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Pereskia grandifolia2.jpg
Pereskia grandifolia
Scientific classification e
Kingdom: Plantae
Clade: Tracheophytes
Clade: Angiosperms
Clade: Eudicots
Order: Caryophyllales
Family: Cactaceae
Subfamily: Pereskioideae
Genus: Pereskia

See text

Pereskia, as traditionally circumscribed, is a genus of 17 tropical species and varieties of cacti that do not look much like other types of cacti, having substantial leaves and thin stems. They originate from the region between Brazil and Mexico. Members of this genus are usually referred to as lemon vines, rose cacti or leaf cacti, though the latter also refers to the genus Epiphyllum. The genus is named after Nicolas-Claude Fabri de Peiresc, a 16th-century French botanist.

Molecular phylogenetic studies have shown that species traditionally assigned to Pereskia fall into two clades, so that the genus is paraphyletic (i.e. it does not comprise all the descendants of a common ancestor). In 2013, it was suggested that eight species be moved to the genus Leuenbergeria, with the other nine species remaining in Pereskia. This has been accepted by sources such as Plants of the World Online.[1]

Species of Pereskia generally resemble other types of plants, such as roses. Pereskia species have large, bright green, privet-like leaves and long spiny stems. Not always succulent plants, they can be classified as shrubs, climbing plants or slightly succulent trees. However, close examination shows spines developing from areoles, and the distinctive floral cup of the cactus family. Unlike Pereskiopsis, Maihuenia, Quiabentia and Austrocylindropuntia which have persistent succulent leaves, when defined broadly Pereskia is the only cactus genus that has persistent non-succulent leaves. It is believed that the ancestor of all cacti resembled Pereskia.


Plants are leafy and spiny, treelike, shrubby, and often scrambling. Many species may be treelike or shrubby, 2–7 m high, but occasionally at 10 m. Pereskia aculeata forms clambering shrubs or climbing vines 3–10 m long. Roots are sometimes thickened and tuberous. Leaves are generally alternate, broad, flattened, deciduous, usually with petioles, 2–20 cm long. Areoles exist on the axils of the leaves, usually with wool, and bear spines and leaves. The young primary areoles on twigs normally have up to eight spines, while areoles on trunks usually have more (15 to 40, up to 120) straight, usually black spines of unequal length. Flowers are solitary, or sometimes in inflorescences of 2–15 flowers (P. aceulata can have 70, while P. grandiflora can have 10–30); the flowers are 2–8 cm in diameter, usually pink, rose, or purple, but sometimes orange, yellow, white, or cream. Fruits, 2–7 (or up to 10 cm) long, are solitary or in clusters. They are variable in shape, but generally oblong and/or pear-shaped. When mature, fruits usually become green or yellow-green but also orange, reddish, or brownish. Three species have very small, glossy black, and globose fruits, at 0.5 to 1.5 cm. Seeds are 2–7 mm large, obovate to kidney shaped, and glossy black.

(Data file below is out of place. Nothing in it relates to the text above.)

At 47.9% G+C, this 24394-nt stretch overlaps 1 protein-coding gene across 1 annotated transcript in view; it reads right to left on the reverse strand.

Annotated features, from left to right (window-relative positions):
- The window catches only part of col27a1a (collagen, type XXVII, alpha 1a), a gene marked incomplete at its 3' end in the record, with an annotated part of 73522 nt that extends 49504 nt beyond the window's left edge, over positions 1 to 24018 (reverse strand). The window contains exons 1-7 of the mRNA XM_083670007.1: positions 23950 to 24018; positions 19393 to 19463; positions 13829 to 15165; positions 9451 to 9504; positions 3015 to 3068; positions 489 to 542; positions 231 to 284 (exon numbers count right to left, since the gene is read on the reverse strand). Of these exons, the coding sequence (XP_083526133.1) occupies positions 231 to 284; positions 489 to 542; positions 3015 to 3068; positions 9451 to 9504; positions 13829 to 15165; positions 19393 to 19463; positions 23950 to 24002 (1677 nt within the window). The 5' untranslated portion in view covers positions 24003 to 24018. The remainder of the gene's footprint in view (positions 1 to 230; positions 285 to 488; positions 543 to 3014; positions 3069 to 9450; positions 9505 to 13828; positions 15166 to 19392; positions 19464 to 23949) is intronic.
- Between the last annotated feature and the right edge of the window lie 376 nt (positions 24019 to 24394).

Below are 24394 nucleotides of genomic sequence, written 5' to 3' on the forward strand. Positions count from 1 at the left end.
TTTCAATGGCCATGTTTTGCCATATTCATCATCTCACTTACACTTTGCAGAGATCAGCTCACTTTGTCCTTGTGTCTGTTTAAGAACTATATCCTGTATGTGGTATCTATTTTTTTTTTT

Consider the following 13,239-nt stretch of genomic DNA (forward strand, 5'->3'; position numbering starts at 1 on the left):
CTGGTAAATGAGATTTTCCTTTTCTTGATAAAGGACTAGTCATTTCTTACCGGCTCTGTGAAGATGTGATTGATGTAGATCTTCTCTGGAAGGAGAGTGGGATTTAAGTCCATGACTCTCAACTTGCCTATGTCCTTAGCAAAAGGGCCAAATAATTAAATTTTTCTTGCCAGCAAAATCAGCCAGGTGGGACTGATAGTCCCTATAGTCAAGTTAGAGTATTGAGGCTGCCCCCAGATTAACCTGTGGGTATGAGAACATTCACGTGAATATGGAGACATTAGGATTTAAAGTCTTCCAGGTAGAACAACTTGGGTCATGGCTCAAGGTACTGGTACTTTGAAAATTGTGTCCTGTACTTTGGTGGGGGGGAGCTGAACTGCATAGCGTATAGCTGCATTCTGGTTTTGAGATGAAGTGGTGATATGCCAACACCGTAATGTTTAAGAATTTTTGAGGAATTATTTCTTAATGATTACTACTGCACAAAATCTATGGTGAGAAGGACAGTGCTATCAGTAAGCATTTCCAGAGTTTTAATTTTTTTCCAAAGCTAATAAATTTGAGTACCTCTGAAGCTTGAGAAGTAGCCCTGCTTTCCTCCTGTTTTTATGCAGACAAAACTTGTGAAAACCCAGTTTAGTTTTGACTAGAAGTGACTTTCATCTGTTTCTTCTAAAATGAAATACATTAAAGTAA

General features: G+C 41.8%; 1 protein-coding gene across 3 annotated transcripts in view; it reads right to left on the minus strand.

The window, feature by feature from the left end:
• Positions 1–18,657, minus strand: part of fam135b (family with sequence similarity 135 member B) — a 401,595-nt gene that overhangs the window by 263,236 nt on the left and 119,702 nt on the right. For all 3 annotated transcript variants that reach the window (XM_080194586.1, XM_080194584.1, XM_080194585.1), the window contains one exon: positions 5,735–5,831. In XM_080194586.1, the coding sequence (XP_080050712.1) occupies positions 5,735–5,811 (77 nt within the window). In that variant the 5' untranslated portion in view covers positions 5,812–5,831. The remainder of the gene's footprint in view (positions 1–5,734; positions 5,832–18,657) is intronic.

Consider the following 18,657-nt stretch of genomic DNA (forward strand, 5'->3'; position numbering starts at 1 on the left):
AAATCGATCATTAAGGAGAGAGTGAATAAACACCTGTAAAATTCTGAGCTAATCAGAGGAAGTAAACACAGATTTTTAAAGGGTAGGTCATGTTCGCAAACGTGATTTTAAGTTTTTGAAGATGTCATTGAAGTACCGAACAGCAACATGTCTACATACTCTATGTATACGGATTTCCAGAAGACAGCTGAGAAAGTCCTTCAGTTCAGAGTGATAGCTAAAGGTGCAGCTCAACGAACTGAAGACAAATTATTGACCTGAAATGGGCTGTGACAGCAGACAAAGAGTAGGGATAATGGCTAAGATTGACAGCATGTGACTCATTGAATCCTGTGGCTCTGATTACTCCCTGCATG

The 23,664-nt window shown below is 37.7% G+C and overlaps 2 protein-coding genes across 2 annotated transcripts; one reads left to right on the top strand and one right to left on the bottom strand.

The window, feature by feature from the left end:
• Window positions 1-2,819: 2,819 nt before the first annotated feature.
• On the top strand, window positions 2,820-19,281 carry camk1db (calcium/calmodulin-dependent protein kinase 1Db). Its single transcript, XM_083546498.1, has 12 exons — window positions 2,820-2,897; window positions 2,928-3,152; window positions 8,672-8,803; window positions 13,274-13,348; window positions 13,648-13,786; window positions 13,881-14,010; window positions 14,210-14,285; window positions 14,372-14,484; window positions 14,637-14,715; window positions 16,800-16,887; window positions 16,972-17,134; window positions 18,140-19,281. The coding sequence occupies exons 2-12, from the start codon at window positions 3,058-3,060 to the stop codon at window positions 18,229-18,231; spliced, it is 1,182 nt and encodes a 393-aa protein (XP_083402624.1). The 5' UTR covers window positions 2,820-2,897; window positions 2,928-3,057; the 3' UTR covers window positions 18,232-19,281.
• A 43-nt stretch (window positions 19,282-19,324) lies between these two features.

Detail of the flower of Pereskia grandifolia
Stem of a tree-shaped Pereskia grandifolia

Most likely Charles Plumier collected the first Pereskia specimens from the Caribbean between 1689 and 1695, but none of these have survived. Although Plumier described Pereskia in 1703, Linnaeus placed Plumier's two species in his Cactus, as C. pereskia and C. portacifolius. Philip Miller brought the original name back in 1754, and so by the rules of botanical nomenclature, he is credited as the author.

The genus Rhodocactus (A.Berger) F.M.Knuth has been brought into synonymy with this genus, as well as different orthographic variants: Peirescia Zucc. (orth. var.), Peireskia Steud. (orth. var.) and Perescia Lem. (orth. var.).

Phylogeny and evolution[edit]

A 2005 study suggested that the genus Pereskia was basal within the Cactaceae, and confirmed earlier suggestions that it was paraphyletic, i.e. did not include all the descendants of a common ancestor. The Bayesian consensus cladogram from this study is shown below.[2]


Pereskia Clade A


Pereskia Clade B

core cacti




The species studied divide into the two clades as shown below.

Clade A Clade B

P. aureiflora
P. bleo
P. guamacho
P. lychnidiflora
P. marcanoi
P. portulacifolia
P. quisqueyana
P. zinniiflora

P. aculeata
P. bahiensis
P. diaz-romeroana
P. grandifolia
P. horrida
P. nemorosa
P. sacharosa
P. stenantha
P. weberiana

A more recent 2011 study using fewer genes also found that Pereskia was divided into these two clades.[3] In 2013, it was suggested that the two clades be recognized as distinct genera, Pereskia Clade A becoming Leuenbergeria and Pereskia Clade B becoming a more tightly circumscribed Pereskia sensu stricto.[4]

The two clades of Pereskia sensu lato differ in their geographical distribution: with one exception, Leuenbergeria (Clade A) is found around the Gulf of Mexico and the Caribbean Sea whereas Pereskia s.s. (Clade B) occurs south of the Amazon Basin. Species of Leuenbergeria always lack two key features of the stem present in most of the remaining "caulocacti": like most non-cacti, their stems begin to form bark early in the plant's life and also lack stomata – structures which control the admission of air into a plant and hence control photosynthesis. By contrast, species of Pereskia s.s. typically delay forming bark and have stomata on their stems, thus giving the stem the potential to become a major organ for photosynthesis.[2]

The two genera have been placed in separate subfamilies of the Cactaceae: Leuenbergeria being the sole genus in the subfamily Leuenbergerioideae, and Pereskia s.s. the sole genus in the subfamily Pereskioideae.[5]


Species recognized by International Cactaceae Systematics Group. (Anderson E. F., 2001)

Clade A = Leuenbergeria[edit]

The following species are now placed in the segregate genus Leuenbergeria, for example by Plants of the World Online:[1]

Clade B = Pereskia s.s.[edit]


Pereskia colombiana = Leuenbergeria guamacho